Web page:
In deciding a motion for summary judgment, the evidence and the inferences drawn from the evidence must be "viewed in the light most favorable to the party opposing the motion." Adickes v. S.H. Kress and Co., 398 U.S. 144, 158-59, 90 S. Ct. 1598, 1609, 26 L. Ed. 2d 142 (1970). "Only when reasonable minds could not differ as to the import of evidence is summary judgment proper." Bryant, 923 F.2d at 982. The function of the court is not to weigh the evidence and determine the truth of the matter, but rather to determine whether there is a genuine issue for trial. Anderson, 477 U.S. at 249, 106 S. Ct. at 2511. However, a summary judgment motion will not be defeated merely on the basis of a "metaphysical doubt" about the facts, Matsushita Elec. Indus. Co. v. Zenith Radio Corp., 475 U.S. 574, 586, 106 S. Ct. 1348, 1356, 89 L. Ed. 2d 538 (1986), "or on the basis of conjecture or surmise." Bryant, 923 F.2d at 982. In other words, the nonmoving party must come forward with significant probative evidence in support of its complaint. See Capital Imaging Assocs., P.C. v. Mohawk Valley Medical Assocs., 996 F.2d 537, 542 (2d Cir. 1993), cert. denied, U.S. , 114 S. Ct. 388, 126 L. Ed. 2d 337 (1993).

 B. Plaintiff's Claim under Labor Law § 240(1)

 By way of a letter to defendant's counsel as well as the supplemental affidavit of his counsel, plaintiff has agreed that his claim under Labor Law § 240(1) should be dismissed. (Henry Supp. P 5; Wishnoff Aff. Ex. E.) Accordingly, this Court shall direct that plaintiff's cause of action premised on this statutory provision be dismissed.

 C. Plaintiffs' Labor Law § 200(1) and Common Law Negligence Claims

 Plaintiff asserts claims against defendant under Labor Law § 200(1) as well as for common law negligence. Labor Law § 200(1) provides

 

All places to which this chapter applies shall be so constructed, equipped, arranged, operated and conducted as to provide reasonable and adequate protection to the lives, health and safety of all persons employed therein or lawfully frequenting such places. All machinery, equipment, and devices in such places shall be so placed, operated, guarded and lighted as to provide reasonable and adequate protection to all such persons.

 This statute is merely a codification of the common-law duty of owners and contractors to furnish a safe work place. Lombardi v. Stout, 80 N.Y.2d 290, 590 N.Y.S.2d 55, 57, 604 N.E.2d 117 (1992). Because both common law negligence and § 200(1) liability are premised on the same underlying theories, this Court shall simultaneously consider these claims by way of a single analysis. See Comes v. New York State Elec. and Gas Corp., 189 A.D.2d 945, 592 N.Y.S.2d 478 (3rd Dep't 1993) (simultaneously analyzing claims premised on § 200(1) and common law negligence), aff'd, 82 N.Y.2d 876, 609 N.Y.S.2d 168, 631 N.E.2d 110 (1993); Karaktin v. Gordon Hillside Corp., 143 A.D.2d 637, 532 N.Y.S.2d 891, 892 (2d Dep't 1988) ("an action premised on Labor Law § 200 is premised on negligence"); see also Lane v. New York State Electric & Gas Corp., 18 F.3d 172, 179 (2d Cir. 1994) (citing Karaktin as properly supporting district court's dismissal of plaintiff's claim under § 200(1)).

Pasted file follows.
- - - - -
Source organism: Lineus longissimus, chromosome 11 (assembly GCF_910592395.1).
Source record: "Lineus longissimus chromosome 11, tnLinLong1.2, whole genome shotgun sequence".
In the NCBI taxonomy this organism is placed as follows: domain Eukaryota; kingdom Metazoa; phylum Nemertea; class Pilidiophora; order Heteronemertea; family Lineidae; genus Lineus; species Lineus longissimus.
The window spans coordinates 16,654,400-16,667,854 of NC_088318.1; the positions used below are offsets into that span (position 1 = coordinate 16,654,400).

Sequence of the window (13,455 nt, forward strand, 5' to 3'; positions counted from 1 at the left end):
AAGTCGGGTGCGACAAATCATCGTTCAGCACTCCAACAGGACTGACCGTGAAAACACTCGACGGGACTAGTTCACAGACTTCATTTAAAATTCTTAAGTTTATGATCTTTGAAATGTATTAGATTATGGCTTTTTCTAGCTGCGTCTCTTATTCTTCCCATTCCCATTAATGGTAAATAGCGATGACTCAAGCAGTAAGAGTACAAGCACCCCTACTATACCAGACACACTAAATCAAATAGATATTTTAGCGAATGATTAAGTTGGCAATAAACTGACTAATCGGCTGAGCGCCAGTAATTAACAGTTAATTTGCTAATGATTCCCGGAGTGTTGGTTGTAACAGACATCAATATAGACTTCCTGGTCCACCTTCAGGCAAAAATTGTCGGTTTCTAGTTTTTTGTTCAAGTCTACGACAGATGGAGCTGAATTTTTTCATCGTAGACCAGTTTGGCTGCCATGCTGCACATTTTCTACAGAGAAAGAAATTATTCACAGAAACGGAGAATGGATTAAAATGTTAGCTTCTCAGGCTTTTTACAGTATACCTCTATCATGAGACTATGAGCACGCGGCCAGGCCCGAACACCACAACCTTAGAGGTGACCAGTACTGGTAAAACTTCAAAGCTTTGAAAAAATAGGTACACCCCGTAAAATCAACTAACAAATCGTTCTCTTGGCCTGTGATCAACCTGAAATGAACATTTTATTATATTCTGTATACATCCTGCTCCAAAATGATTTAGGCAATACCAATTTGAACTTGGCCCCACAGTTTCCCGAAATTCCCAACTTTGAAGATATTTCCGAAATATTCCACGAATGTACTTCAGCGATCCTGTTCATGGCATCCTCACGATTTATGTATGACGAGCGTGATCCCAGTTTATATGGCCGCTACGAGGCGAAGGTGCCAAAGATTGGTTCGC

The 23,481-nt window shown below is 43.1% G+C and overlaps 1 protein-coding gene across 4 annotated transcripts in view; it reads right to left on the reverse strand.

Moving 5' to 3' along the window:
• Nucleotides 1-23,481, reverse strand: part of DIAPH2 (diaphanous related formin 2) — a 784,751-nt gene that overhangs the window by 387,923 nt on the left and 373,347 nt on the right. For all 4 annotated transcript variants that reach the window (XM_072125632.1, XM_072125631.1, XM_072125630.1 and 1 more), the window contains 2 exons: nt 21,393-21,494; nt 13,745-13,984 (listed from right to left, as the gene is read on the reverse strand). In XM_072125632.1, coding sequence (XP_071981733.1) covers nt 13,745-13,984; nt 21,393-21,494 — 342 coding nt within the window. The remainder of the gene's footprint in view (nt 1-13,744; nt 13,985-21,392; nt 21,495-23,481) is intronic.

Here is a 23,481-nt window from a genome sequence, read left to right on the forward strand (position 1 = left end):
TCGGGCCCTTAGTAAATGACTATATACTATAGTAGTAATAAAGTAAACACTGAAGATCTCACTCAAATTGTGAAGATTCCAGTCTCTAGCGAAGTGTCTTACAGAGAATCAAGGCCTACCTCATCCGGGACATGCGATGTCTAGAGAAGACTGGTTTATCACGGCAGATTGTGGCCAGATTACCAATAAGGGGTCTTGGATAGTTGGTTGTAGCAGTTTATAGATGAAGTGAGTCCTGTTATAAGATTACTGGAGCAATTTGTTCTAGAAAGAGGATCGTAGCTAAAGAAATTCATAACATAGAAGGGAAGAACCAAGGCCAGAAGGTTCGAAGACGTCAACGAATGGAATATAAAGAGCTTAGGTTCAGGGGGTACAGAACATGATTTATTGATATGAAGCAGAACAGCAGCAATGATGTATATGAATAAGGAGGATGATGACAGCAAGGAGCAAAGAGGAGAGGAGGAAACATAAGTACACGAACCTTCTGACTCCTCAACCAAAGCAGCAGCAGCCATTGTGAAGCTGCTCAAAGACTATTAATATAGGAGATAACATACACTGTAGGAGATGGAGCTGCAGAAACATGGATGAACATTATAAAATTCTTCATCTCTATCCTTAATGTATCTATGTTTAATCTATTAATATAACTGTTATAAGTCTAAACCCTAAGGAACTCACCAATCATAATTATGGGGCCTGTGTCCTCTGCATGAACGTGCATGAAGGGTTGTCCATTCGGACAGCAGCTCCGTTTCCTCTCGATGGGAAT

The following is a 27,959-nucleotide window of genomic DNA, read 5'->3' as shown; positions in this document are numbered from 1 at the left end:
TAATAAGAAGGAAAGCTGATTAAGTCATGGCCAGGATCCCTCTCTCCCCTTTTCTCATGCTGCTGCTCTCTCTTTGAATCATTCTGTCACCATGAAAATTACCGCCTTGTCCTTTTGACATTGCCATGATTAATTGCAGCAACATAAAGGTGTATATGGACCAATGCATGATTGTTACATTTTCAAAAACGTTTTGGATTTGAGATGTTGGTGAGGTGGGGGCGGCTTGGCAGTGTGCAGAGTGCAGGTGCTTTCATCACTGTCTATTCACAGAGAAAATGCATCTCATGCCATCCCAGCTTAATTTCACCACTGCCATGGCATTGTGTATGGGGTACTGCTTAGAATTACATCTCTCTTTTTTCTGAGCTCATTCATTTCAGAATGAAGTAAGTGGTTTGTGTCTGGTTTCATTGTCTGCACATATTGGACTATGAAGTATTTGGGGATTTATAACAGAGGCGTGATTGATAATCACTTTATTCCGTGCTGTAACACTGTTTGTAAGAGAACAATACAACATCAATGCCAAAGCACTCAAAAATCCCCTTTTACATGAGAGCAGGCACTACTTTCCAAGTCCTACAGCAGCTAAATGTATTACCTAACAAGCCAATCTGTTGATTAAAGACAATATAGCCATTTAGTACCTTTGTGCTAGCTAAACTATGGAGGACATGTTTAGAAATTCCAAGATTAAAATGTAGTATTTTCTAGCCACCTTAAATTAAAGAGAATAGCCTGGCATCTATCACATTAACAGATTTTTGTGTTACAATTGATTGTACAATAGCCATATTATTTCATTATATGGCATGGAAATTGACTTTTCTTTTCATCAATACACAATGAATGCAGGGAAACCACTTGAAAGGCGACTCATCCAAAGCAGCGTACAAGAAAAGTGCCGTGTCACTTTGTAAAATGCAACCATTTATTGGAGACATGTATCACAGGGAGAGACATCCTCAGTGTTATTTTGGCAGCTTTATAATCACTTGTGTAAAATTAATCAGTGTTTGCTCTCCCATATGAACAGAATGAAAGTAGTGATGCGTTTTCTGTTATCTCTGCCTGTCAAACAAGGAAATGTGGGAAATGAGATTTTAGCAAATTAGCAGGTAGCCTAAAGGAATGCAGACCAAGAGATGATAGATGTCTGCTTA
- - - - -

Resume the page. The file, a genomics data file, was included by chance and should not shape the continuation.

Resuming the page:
Liability under a theory of common law negligence or § 200(1) will attach to a landowner under the safe work place doctrine for incidents which occur in areas over which the owner maintains control. Bidetto v. New York City Housing Authority, 25 N.Y.2d 848, 303 N.Y.S.2d 695, 250 N.E.2d 735 (1969). It is well settled, however, that "the duty to provide a safe place to work is not breached when the injury arises out of a defect in the subcontractor's own plant, tools and methods, or through negligent acts of the subcontractor occurring as a detail of the work." Persichilli v. Triborough Bridge and Tunnel Authority, 16 N.Y.2d 136, 262 N.Y.S.2d 476, 480, 209 N.E.2d 802 (1965). Recovery against the owner or general contractor may be had where a worker's injuries arise out of alleged defects or dangers arising from a subcontractor's methods or materials only if it is shown that the party to be charged "exercised the requisite degree of supervision and control over the portion of the work that led to his injury." Ross v. Curtis-Palmer Hydro-Elec. Co., 81 N.Y.2d 494, 601 N.Y.S.2d 49, 55-56, 618 N.E.2d 82 (1993); Moore v. Charles T. Wills, Inc., 250 N.Y. 426, 428-29, 165 N.E. 835 (1929) ("a general contractor [or property owner] is not responsible for the negligent acts of his subcontractor" and the mere fact that a property owner retains some limited power of general supervision "for the purpose of seeing that the work was being properly done by the subcontractor, according to the plans and specifications, [does] not make it liable for the independent act of the subcontractor.") Thus, as an owner of the property where plaintiff was allegedly injured, defendant Bethlehem may be liable if its own negligence allowed an unsafe work place to cause plaintiff's injury or it exercised the requisite degree of control and direction over the work of the contractor whose negligence did cause the injury. This statement of the test for assessing landowner liability to injured workers is supported by a number of other decisions by the New York Court of Appeals. Comes v. New York State Electric and Gas Corp., 82 N.Y.2d 876, 609 N.Y.S.2d 168, 631 N.E.2d 110 (1993); Lombardi v. Stout, 80 N.Y.2d 290, 590 N.Y.S.2d 55, 604 N.E.2d 117; Russin v. Louis N. Picciano & Son, 54 N.Y.2d 311, 445 N.Y.S.2d 127, 429 N.E.2d 805 (1981); Allen v. Cloutier Construction Corp., 44 N.Y.2d 290, 405 N.Y.S.2d 630, 376 N.E.2d 1276 (1978); Rusin v. Jackson Heights Shopping Center, Inc., 27 N.Y.2d 103, 313 N.Y.S.2d 715, 261 N.E.2d 635 (1970). *fn5"